Three Certainties

Definition - What does Three Certainties mean?

The three certainties refer to certain things that must be known in order for a trust to be legally arranged.

The three certainties are the "certainty of intention," the "certainty of subject matter," and "the certainty of objects." Each of these represents a different component of a trust being arranged.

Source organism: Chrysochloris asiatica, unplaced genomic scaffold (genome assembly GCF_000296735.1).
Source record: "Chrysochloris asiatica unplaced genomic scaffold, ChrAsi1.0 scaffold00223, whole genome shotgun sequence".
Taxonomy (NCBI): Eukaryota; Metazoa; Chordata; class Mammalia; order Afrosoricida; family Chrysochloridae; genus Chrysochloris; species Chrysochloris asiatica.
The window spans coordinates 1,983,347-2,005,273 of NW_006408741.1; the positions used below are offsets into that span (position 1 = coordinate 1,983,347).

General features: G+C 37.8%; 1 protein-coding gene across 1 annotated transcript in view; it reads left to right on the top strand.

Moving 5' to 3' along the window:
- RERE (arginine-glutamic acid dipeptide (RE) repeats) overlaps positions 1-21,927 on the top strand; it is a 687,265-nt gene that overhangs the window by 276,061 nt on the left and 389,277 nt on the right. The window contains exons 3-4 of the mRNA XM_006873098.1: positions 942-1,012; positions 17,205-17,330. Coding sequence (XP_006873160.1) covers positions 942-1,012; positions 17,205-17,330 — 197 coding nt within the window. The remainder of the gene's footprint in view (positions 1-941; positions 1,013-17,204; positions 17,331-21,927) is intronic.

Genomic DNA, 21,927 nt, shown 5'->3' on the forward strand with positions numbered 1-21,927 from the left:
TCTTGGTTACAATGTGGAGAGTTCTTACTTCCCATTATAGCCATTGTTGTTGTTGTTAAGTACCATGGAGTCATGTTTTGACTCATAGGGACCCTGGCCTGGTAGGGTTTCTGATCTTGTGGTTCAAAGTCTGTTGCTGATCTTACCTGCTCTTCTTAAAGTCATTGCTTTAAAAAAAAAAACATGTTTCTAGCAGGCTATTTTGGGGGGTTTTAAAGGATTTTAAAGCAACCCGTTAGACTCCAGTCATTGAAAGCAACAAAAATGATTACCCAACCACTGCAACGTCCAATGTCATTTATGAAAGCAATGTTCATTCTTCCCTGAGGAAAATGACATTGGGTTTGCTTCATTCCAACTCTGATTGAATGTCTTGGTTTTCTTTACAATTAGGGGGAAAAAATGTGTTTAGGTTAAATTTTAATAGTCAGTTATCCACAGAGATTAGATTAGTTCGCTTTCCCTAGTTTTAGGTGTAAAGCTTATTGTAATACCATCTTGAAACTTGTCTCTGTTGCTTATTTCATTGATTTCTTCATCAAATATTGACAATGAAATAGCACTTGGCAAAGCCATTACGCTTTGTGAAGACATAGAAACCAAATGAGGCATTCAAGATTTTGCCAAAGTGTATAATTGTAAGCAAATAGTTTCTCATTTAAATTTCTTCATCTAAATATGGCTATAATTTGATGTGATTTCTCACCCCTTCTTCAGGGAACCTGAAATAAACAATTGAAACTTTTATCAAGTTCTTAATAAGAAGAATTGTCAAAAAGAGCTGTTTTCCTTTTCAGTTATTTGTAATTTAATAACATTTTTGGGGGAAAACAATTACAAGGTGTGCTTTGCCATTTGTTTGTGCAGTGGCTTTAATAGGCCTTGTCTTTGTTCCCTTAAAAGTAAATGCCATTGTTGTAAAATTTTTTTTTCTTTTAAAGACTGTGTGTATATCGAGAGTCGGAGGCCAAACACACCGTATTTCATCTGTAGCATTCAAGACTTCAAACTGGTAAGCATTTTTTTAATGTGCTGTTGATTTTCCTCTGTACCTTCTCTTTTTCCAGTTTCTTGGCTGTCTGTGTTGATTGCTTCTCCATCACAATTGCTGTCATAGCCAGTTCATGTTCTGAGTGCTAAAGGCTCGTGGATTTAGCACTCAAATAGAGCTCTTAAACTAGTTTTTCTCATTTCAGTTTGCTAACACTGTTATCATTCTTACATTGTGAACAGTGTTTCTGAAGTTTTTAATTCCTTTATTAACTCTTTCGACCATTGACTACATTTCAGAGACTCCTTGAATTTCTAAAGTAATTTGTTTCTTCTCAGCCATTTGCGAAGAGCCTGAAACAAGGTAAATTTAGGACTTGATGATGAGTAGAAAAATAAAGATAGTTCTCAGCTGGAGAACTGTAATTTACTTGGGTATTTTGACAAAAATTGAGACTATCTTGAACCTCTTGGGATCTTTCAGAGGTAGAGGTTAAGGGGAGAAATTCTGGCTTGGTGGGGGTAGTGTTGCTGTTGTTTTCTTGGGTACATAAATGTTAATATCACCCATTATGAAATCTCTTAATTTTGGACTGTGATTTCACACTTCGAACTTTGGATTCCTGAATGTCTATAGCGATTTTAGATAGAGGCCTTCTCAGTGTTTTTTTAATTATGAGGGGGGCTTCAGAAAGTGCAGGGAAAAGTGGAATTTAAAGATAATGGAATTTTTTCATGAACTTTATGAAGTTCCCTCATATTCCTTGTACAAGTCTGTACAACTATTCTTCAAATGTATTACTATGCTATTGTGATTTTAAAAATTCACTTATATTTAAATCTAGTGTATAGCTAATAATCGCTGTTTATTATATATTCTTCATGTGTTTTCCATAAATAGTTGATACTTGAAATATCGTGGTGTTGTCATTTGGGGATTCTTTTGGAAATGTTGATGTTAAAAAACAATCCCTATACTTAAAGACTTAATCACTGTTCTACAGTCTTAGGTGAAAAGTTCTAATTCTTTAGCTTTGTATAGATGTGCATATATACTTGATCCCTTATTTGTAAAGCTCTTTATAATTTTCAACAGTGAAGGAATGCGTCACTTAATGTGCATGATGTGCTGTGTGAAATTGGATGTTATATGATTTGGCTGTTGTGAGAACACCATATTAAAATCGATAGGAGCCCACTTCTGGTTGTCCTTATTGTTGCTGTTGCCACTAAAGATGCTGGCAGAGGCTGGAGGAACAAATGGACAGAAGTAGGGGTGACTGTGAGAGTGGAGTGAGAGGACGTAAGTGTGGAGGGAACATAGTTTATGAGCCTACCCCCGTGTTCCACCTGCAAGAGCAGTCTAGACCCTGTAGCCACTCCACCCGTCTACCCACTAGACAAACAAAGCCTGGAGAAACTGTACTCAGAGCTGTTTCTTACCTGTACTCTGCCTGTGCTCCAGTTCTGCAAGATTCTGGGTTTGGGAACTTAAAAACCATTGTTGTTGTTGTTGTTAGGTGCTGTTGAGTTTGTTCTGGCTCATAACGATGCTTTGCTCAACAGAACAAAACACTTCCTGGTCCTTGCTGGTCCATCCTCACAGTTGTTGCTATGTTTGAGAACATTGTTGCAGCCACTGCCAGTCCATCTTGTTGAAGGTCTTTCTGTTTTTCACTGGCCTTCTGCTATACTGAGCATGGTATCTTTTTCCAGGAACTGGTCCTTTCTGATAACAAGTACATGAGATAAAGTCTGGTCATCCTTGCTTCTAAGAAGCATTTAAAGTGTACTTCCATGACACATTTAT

Justipedia explains Three Certainties

The "certainty of intention" means that the person who is creating the trust must truly intend to create the trust, and is not being forced or coerced to do so.

"Certainty of subject matter" means that the exact property that will be placed into the trust must be clearly identified.

"Certainty of objects" means that the beneficiaries must be clearly listed.

Without all of these things, a trust cannot be legally created and put into place.

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